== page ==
Mother’s father was a telegrapher on the Missouri Pacific Railroad and when they moved to Frankfort, Kansas for him to take up duties there, Mother was only five. She made friends with a little Black boy “down the street,” and her father, who came from the Blue Mountains of Kentucky and not a Quaker, disapproved. But undeterred, she kept the friendship as she grew up and went to school.

We never heard judgments against peoples or races or life-styles as we were growing up. Which sort of led to varying degrees of wildness in all of us at one time or another, but we were always accepted when we came home and the various friends/partners/ boyfriends were also accepted.

She might make an oblique reference, “Isn’t he/she………” but that was about it. And she might fight with us, and did; but I don’t remember hearing judgments.

None of my siblings judge either. We’ve done a lot of other angry and destructive things, but judgment isn’t there from our parents or each other. None of us are supportive of wars, either, for that matter. Our children weren’t taught with judgments, so now we are a proud multi-cultured, multi-colored family.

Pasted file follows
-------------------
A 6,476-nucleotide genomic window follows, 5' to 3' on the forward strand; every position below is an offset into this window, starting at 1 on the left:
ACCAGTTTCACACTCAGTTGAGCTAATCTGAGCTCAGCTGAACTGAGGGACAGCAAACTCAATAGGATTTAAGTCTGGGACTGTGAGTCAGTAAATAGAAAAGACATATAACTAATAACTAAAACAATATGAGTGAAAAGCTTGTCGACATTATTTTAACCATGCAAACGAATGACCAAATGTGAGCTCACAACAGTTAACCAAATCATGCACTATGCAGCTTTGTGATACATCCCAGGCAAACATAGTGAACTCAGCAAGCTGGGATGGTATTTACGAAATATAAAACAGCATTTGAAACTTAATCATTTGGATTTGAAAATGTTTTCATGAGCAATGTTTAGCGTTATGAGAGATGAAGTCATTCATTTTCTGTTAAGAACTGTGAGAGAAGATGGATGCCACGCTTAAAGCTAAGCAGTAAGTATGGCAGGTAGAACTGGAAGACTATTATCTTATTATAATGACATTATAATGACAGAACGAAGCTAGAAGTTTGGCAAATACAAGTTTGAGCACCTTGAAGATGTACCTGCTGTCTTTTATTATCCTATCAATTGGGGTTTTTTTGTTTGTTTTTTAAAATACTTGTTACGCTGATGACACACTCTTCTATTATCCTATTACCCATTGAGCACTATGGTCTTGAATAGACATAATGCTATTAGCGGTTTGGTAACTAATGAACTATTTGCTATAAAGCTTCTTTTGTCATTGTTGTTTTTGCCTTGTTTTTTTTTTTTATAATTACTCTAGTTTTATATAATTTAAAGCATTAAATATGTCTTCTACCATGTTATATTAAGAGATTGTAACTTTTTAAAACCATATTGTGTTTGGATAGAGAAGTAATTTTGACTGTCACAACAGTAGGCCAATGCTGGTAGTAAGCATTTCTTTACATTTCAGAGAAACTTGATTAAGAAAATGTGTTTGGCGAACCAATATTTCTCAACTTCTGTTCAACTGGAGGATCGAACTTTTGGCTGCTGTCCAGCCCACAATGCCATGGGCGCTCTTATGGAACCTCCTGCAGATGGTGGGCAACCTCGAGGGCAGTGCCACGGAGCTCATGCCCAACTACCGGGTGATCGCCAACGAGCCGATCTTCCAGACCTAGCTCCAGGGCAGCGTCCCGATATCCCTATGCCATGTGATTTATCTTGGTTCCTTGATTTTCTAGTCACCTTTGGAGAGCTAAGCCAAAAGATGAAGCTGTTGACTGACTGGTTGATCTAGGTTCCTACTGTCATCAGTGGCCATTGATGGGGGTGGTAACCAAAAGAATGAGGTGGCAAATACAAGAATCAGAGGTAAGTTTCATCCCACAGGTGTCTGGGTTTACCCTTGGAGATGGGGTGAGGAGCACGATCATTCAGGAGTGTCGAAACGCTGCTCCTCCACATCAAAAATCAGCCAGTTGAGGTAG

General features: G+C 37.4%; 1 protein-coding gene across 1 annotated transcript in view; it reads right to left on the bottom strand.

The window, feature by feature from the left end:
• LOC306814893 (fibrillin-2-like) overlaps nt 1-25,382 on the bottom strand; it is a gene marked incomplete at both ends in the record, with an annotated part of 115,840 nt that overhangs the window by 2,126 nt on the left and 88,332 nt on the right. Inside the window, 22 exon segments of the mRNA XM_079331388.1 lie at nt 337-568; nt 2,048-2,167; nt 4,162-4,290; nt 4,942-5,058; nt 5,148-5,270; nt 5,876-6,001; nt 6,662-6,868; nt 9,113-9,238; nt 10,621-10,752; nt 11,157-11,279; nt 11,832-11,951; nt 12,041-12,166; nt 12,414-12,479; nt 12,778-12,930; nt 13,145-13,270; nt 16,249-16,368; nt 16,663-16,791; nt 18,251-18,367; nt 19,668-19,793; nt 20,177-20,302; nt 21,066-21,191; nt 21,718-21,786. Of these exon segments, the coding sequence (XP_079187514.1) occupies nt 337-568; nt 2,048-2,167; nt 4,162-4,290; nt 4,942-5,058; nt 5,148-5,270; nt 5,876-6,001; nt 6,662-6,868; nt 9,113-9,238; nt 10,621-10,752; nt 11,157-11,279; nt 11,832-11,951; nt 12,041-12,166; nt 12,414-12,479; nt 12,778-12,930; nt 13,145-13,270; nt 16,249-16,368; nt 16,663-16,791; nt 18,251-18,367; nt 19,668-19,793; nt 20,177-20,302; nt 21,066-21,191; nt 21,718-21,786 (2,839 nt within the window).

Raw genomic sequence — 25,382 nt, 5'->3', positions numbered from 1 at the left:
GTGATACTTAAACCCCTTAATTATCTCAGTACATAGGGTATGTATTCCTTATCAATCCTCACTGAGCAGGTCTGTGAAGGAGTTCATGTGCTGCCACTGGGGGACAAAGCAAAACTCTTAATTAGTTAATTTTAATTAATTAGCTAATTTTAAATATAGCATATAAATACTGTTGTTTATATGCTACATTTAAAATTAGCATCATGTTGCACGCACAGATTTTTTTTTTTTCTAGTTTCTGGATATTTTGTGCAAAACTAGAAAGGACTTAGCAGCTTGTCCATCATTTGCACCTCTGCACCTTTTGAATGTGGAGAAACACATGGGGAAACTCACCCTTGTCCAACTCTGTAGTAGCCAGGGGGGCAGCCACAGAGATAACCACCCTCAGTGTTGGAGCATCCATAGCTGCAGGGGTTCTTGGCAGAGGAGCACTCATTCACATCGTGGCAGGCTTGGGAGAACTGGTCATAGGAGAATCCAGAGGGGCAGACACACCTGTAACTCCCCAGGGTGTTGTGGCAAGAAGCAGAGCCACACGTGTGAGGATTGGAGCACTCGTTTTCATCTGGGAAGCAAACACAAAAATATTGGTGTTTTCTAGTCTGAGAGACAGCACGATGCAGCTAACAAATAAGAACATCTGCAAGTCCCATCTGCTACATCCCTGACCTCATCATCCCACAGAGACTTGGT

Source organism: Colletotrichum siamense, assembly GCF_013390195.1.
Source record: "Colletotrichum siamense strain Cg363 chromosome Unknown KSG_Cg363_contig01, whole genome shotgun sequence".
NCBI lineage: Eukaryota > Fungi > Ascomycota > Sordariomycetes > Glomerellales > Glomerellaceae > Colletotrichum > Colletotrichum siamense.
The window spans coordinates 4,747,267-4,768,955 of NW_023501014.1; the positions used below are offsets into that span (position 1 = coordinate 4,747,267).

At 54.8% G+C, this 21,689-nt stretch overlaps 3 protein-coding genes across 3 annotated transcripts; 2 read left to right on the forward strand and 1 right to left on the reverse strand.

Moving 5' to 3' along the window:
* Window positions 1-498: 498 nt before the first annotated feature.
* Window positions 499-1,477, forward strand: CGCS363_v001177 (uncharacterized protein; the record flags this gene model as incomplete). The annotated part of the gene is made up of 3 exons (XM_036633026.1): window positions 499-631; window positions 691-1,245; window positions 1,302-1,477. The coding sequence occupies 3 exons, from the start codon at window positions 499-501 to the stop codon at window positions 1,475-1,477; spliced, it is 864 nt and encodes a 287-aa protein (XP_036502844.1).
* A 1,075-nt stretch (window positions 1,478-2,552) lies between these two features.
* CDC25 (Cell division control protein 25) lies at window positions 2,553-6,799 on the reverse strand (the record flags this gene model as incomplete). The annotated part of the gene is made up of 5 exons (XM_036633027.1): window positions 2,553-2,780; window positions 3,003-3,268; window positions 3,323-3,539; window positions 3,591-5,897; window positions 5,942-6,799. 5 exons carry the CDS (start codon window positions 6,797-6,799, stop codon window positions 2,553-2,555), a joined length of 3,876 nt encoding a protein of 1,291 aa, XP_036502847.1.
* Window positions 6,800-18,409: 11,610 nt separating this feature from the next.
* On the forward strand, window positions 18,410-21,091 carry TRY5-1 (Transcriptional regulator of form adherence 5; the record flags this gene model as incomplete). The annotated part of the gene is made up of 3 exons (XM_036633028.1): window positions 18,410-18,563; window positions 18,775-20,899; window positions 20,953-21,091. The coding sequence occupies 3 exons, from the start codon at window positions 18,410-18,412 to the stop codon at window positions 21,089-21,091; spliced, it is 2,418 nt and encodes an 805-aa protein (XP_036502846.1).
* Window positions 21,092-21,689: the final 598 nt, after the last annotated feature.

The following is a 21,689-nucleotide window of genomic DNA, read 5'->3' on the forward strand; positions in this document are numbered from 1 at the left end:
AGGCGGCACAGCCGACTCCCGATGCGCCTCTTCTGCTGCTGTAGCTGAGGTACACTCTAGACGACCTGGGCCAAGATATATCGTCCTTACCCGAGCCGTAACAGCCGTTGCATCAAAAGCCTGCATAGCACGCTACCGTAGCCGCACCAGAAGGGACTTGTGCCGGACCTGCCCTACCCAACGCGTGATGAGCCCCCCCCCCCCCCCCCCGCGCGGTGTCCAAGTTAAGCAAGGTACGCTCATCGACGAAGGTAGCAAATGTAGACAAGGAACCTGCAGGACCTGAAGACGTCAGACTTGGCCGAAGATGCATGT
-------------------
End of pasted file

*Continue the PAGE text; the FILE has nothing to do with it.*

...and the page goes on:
Which then leads me to wonder if a “mentality” can be inherited or if it’s conditioning. Are we pacifists because our mother was, or are we pacifists because of our long line of Moravians and Quakers?

Happy Birthday, Happy St. Patrick’s Day Mother. Thank you for integrating an Irish Roman Catholic into our family. You made him ours in a particular and heart-felt way.


The Work of Our Hands (and minds)

Friday of the Third Week of Lent


This morning, reading the first reading, a passage from Hosea,

I was stopped by the “our god…” Yep. A small “g” god.

 We shall no more say, “our god,” to the work of our hands.

Not an error of the Lectionary editors, the small g god had a meaning quite different from the one I normally think of. And I realized the worry I woke with this morning was that small g.

Yesterday, the day before, way too many of the days, are filled with unexpected or expected dashing. Expected or unexpected (and often unexpected) news of one sort or another. None of them are earth shattering for the most part, but taken together, it’s a lot.

And yet, as I sat with those words “our god” with the small g, picking apart the “oh, my gosh!” feelings I woke with, I realized that in actuality, things were pretty much okay. Yes, there’s a lot going on and yes, there are pieces that will need attention, but worrying about them rather than simply doing what I need to do makes them my “god” – that pesky god with a small g.

What god are you creating from the work of your hands? What are you putting foremost in your life? Is it time to give up that god?

With those questions to myself, I am called back to spiritual awareness, to the breath moving in and out of my body, to peace.


In Sickness and Health

Wednesday of the Second Week of Lent